Airbag technology introduced for motorcyclists

12.00 | 3 September 2013 | | 6 comments

Airbag technology is now available for motorcycle riders and passengers in the UK, in the form of airbag jackets and vests available from Helite.

According to Helite, the Helite Airvest is being used by the Thames Valley Police Training School and being evaluated by a number of other police forces. Helite also says that leisure, sports and commuter bikers are also buying its vests and jackets.

The vests, which are worn over normal motorcycle jackets, are described as the “optimal solution for motorcyclists that ride all year long and wear different motorcycle jackets depending on the season”.

The motorcycle jackets include the latest airbag technologies and give the same airbag protection whether it is a summer jacket or leather airbag jacket.

Helite says its products have been developed in collaboration with university researchers, independent laboratories and certification centres, and are “scientifically proven to be very effective in reducing injuries in case of an accident”.

For more information contact Trevor Turner, business development at Helite, on 0113 2843497.


Comment on this story

Leave a Reply

Your email address will not be published. Required fields are marked *

Report a reader comment

Order by Latest first | Oldest first | Highest rated | Lowest rated

    I have owned and used an Helite airbag jacket for the past 4 years. Riders need to treat the jacket as another part of the jigsaw. They need to do more training once they pass their test, they need conspicuity and they need the proper kit.

    If I part company with my motorbike when on the track I slide along the grass before getting up and walking away. On the road it will depend on what I hit before I stop sliding – tree, kerb, car etc – as to whether I walk away or not. Whereas I don’t plan to find out the effectiveness of the jacket, if I’m going to hit something hard I like the thought of having airbags surrounding me. What might have been a serious injury may be reduced to a slight injury.

    Many of the Moto GP riders have airbags built into their leathers, and you can buy these suits in the shops.

    Garrad Bailey. West of England
    Agree (0) | Disagree (0)

    These types of jacket have been used in equestrian sport, especially eventing, for some years now. They work extremely well and have saved lives and prevented very serious injuries. They do not prevent all injury but can be the difference between a serious but recoverable level of harm and a fatal or life changing catastrophic injury. They are usually used with a manual line and toggle that the rider clips onto the saddle as soon as they get on their horse. Not all that unusual to see someone forget to unplug it and inflate the jacket as they dismount! This then requires time to elapse to collapse the jacket and a new gas cannister has to be inserted. Experience has also shown that cheaper, unbranded replacement gas cannisters do not work nearly so well and some have been found not to inflate the jacket quickly enough to protect the rider.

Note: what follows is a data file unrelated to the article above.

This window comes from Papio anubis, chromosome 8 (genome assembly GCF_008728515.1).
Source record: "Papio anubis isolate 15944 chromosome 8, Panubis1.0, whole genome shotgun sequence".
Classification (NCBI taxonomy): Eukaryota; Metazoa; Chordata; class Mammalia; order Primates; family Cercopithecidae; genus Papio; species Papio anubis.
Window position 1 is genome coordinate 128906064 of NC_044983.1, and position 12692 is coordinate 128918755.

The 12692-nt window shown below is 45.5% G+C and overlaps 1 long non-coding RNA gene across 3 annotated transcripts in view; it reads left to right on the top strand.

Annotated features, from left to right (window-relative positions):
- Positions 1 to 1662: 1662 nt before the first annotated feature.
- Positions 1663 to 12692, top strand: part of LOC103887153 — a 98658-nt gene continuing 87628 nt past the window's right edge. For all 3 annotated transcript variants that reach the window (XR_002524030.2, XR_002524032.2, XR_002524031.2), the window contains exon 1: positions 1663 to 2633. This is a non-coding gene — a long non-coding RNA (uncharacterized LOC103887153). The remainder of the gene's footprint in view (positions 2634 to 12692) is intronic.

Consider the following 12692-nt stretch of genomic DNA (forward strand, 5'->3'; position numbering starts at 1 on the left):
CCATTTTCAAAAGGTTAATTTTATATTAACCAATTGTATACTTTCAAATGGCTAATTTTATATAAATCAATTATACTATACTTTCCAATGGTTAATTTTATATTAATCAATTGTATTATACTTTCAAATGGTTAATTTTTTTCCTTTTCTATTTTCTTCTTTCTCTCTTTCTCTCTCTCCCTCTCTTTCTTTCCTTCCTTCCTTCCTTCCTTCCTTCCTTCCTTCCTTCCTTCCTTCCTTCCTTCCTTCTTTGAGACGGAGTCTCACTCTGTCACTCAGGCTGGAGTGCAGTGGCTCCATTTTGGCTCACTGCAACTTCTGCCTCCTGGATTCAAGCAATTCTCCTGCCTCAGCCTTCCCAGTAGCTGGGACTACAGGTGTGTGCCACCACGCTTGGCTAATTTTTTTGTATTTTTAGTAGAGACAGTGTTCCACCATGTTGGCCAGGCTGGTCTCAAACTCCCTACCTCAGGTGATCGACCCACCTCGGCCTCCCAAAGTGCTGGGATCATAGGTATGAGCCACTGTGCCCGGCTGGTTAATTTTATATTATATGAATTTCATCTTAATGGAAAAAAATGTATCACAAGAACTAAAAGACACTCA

Honor Byford, North Yorkshire
    Agree (0) | Disagree (0)

    I agree Trevor and have ticked so. I should have said ‘Unfortunately not be worn by SOME OF those who will inevitably come to a sticky end on our country roads’.

    It’s wrong to tar every motorcyclist with the same brush. A few will have incidents and/or collisions that are not their fault or not wholly their fault. However, I share your frustration with the attitude of some riders who totally disregard safety and behave in a anarchistic and belligerent way no matter what the consequences may be to themselves, their mates and their loved ones.

    bob craven Lancs
    Agree (0) | Disagree (0)

    One of a few of these types of “jackets” with air bag technology available on the open market and a choice for riders to wear them or not! However perhaps a bad turn of phrase, “they will unfortunately not be worn by those who will inevitably come to a sticky end on our country’s tarmac”.


    Trevor Baird Northern Ireland
    Agree (0) | Disagree (0)

    I have been in contact with the company enquiring as to what method of activation they use. It seems that have both electronic and manual ie pull cord styles of activation.

    My concern is that whilst it works if and when a rider is thrown from the vehicle and the jacket is activated, on direct impacts ie: straight into the path of a car or van, the protection is not activated and thus of no or little value.

    They explained that electronic activation poses problems of sensitivity and they did not want it to activate under circumstances other than when required in a collision situation. I can understand that as it could cause an accident if accidentally activated. So whilst it is still advantageous to wear one I would suggest a proviso that wearers are made aware of its limitations.

    bob craven Lancs
    Agree (0) | Disagree (0)

    Whilst I support these jackets they will unfortunately not be worn by those who will inevitably come to a sticky end on our country’s tarmac. No matter what is introduced it’s going to need a state of mind for some (the minority) to change their attitudes.

    bob craven lancs
    Agree (0) | Disagree (0)

By continuing to use the site, you agree to the use of cookies. more information

The cookie settings on this website are set to "allow cookies" to give you the best browsing experience possible. If you continue to use this website without changing your cookie settings or you click "Accept" below then you are consenting to this.